• No paperwork should be accepted from the person, consent and other forms should be scanned or photographed by the carer/owner and emailed to you

B) Settling the cat in and caring for it

  • Put the cat in its pen/cage and leave it quietly. We do not advise wiping down the cat as that requires interaction which could actually bring homing centre workers into closer contact with the cat. Many cats would be fearful or aggressive (because of fear) if forced to undergo wiping as soon as they arrive in a strange place.  This also avoids the risk of bites or scratches which could require people to attend human health services for treatment, increasing risk of transmission from people and putting further pressure on the medical services.  There is no current evidence the virus can be spread from cats to humans
  • Use fresh clean bedding from the homing centre and do not accept any items from the person bringing in the cat
  • Wash hands (see link above) thoroughly, frequently and between handling cats or touching the pen/cage in which they are living
  • The virus is known to survive on smooth surfaces for about 72 hours and on paper for about 24 hours. Because cat hair is porous and fibrous, it is very unlikely that you would contract COVID-19 by touching the cat. However, with an abundance of caution, do not touch or have close contact with or groom the cat for a day or two – this will not harm the cat and will mitigate even this very remote risk.  Always wash hands before and after handling cats
  • Check with your veterinary practice how they are working and when they are open and how to get hold of them etc; if you are caring for cats you need to be sure you can access veterinary care if necessary
  • Maintain social distancing as you work – you may have to consider how you give medication if it has required two people working close together in the past – consider hiding pills, liquids or powders in treats or food 

C) Taking in cats from positive households

Taking cats from known positive households requires extra vigilance and should only be. Done where the cat’s welfare is at risk and there is no option for them to remain in the home. If you decide to accept a cat from a positive home, then implement the following precautions:

  • Ask that the person delivering the cat is not symptomatic or not in self-isolation for coronavirus
  • Ask the person to wipe down the surface of the carrier before putting it into the car
  • Transfer the cat to its pen/cage – do not keep the carrier but hand it back to the person, maintaining social distancing
  • Ensure PPE (gloves, aprons and masks) are worn during handover and whilst caring for the cat and dispense/wash these separately. Thorough hand washing can be used if preferred if gloves are not available.
  • Any clothing worn when working with the cats should be removed before leaving work and placed in a washable bag that can be put straight into a washing machine to avoid cross-contamination
  • Do not take in such cats if you are on the vulnerable list and have underlying health problems

D) Caring for the cat from a positive household

  • It has been shown under research conditions that cats can be infected and may be able to pass the virus on to other cats, but it is currently unclear if cat to cat transmission is possible in natural infections, with limited data from experimental studies only available. Therefore, even though this is very unlikely (and especially so in a well-constructed and managed homing centre with sneeze barriers), and with an abundance of caution, remove even a tiny risk to other cats by keeping the cat in isolation for 14 days. This is particularly important if the cat is from a home with COVID-19 positive or symptomatic owners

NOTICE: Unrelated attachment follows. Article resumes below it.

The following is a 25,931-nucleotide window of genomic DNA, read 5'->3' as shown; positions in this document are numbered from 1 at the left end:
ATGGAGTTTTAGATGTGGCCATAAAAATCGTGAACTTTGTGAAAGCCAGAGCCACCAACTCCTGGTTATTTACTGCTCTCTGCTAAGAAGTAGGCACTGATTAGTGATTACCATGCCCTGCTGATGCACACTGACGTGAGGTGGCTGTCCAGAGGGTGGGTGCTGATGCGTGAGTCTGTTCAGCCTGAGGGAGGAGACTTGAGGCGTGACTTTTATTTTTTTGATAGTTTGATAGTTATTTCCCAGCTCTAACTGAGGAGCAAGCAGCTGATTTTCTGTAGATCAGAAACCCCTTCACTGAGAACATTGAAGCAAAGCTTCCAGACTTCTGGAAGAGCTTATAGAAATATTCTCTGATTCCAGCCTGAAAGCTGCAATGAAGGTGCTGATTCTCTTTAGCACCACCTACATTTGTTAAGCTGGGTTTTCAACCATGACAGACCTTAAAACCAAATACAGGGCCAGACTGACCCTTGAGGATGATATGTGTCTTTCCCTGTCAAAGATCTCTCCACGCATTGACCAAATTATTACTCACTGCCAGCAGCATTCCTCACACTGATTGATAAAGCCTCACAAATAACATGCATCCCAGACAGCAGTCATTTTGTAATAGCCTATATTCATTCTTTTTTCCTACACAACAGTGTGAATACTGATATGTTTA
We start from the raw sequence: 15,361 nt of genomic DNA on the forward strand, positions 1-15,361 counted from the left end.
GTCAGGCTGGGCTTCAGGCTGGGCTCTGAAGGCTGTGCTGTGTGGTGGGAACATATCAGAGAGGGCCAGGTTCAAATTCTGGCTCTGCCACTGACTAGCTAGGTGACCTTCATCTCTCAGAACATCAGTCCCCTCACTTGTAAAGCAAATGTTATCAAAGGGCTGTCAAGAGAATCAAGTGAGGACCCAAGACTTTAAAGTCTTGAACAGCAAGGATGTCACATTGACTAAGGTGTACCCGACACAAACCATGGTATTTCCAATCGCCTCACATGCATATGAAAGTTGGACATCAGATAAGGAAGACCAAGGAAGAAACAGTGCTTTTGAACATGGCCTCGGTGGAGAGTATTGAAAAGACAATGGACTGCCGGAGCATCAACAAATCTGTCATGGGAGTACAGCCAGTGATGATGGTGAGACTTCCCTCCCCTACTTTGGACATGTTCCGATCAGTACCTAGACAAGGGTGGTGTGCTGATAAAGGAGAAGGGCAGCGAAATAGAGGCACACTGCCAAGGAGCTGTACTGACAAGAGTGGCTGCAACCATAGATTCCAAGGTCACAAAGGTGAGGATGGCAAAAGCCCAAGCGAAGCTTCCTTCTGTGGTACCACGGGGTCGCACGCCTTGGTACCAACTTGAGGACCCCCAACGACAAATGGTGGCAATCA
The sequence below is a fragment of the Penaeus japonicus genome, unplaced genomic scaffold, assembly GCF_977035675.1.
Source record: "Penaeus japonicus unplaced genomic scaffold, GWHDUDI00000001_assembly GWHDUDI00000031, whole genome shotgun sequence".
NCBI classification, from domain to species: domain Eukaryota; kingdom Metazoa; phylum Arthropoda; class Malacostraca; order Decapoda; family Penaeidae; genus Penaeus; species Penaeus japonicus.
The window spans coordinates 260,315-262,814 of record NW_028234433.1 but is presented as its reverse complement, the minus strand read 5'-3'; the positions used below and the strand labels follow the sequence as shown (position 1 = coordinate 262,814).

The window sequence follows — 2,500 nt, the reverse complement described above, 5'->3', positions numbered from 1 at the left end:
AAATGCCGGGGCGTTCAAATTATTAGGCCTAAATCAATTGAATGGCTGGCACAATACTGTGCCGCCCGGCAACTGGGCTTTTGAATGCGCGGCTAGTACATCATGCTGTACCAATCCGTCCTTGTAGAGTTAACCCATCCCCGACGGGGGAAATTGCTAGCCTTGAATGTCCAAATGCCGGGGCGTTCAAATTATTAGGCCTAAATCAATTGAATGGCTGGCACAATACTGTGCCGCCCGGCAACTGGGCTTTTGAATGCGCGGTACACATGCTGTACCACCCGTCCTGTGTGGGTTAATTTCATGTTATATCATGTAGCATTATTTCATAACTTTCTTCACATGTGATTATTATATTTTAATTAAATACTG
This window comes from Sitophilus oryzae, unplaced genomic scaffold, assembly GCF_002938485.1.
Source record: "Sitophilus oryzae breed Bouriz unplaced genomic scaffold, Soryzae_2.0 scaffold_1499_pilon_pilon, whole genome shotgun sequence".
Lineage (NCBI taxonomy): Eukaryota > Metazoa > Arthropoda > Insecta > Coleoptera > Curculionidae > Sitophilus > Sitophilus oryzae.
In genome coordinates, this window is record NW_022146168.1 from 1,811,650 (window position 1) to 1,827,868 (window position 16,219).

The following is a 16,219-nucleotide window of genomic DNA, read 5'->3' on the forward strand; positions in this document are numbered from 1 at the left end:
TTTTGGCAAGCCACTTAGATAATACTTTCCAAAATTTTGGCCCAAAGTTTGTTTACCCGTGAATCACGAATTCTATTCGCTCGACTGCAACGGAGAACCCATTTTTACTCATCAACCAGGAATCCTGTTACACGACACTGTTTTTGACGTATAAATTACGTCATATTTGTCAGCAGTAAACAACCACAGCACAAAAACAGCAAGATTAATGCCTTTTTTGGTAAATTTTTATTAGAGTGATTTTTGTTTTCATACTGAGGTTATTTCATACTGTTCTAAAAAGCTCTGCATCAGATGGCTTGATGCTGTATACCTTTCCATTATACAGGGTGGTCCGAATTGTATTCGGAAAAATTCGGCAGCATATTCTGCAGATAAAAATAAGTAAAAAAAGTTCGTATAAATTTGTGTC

• Group housing is not acceptable under these circumstances, cats from a COVID-19 positive household should be housed in quarantine-type facilities
  • Use mask, barrier clothing and gloves, frequent handwashing when interacting with the cat and cleaning its pen/cage. Keep items such as litter trays and food bowls separate from the equipment from the main homing centre’s pens/cages
  • Wash hands and change PPE, if wearing, between handling each cat. Handle cats from positive households last
  • If these cats show signs of illness – use barrier nursing and contact the veterinarian as usual, tell the veterinarian its history and take veterinary advice
  1. ‘Contactless’ adoptions

It may be possible to continue to do some virtual or ‘contactless’ adoptions. These take place with no direct contact between the adopter and the homing centre staff (or foster carer) as follows:

  • The potential adopter ‘meets’ the cat virtually by looking at photos, videos and details online
  • Arrange for an initial interview to take place via telephone or video call
  • Adoption questionnaire, paperwork and payment all completed online
  • Arrange for the adopter to visit to collect the cat or you deliver, dependent on the lockdown guidelines in your particular country
  • Handover takes place while adhering to social distancing guidelines
  • Wash hands thoroughly after touching the cat carrier, if it is provided by the new owner
  1. Other possible consequences

Organisations have been worried that misinformation about cats and coronavirus may encourage people to abandon cats, or for municipalities to cull cats.  While this may have been seen in places, the largest anticipated problem could well be people abandoning cats because of economic problems following loss of earnings. Some countries have been including pet food in food bank supplies to help people to keep their pets.

The lack of neutering in this period, of course, is bringing the likelihood of large numbers of unwanted kittens which may be presented or left at homing centres. Some homing centres are providing neutering vouchers to be used at private veterinary practices when possible because they cannot undertake neutering themselves.

  1. Look after yourself

Stay in touch with others doing the same work locally via Skype / Facetime / social media – everyone is in the same boat. WE’RE ALL IN THIS TOGETHER. Good mental health is really important at times of uncertainty. Do the best you can under the circumstances – there will be much work to do catching up when systems return to normal – spend some time planning how you might do that.

Useful websites for updates on COVID-19:

WSAVA Coronavirus hub

The American Veterinary Medical Association

International Society for Companion Animal Infectious Diseases

ICAM The International Companion Animal Management Coalition

The Association for Animal Welfare Advancement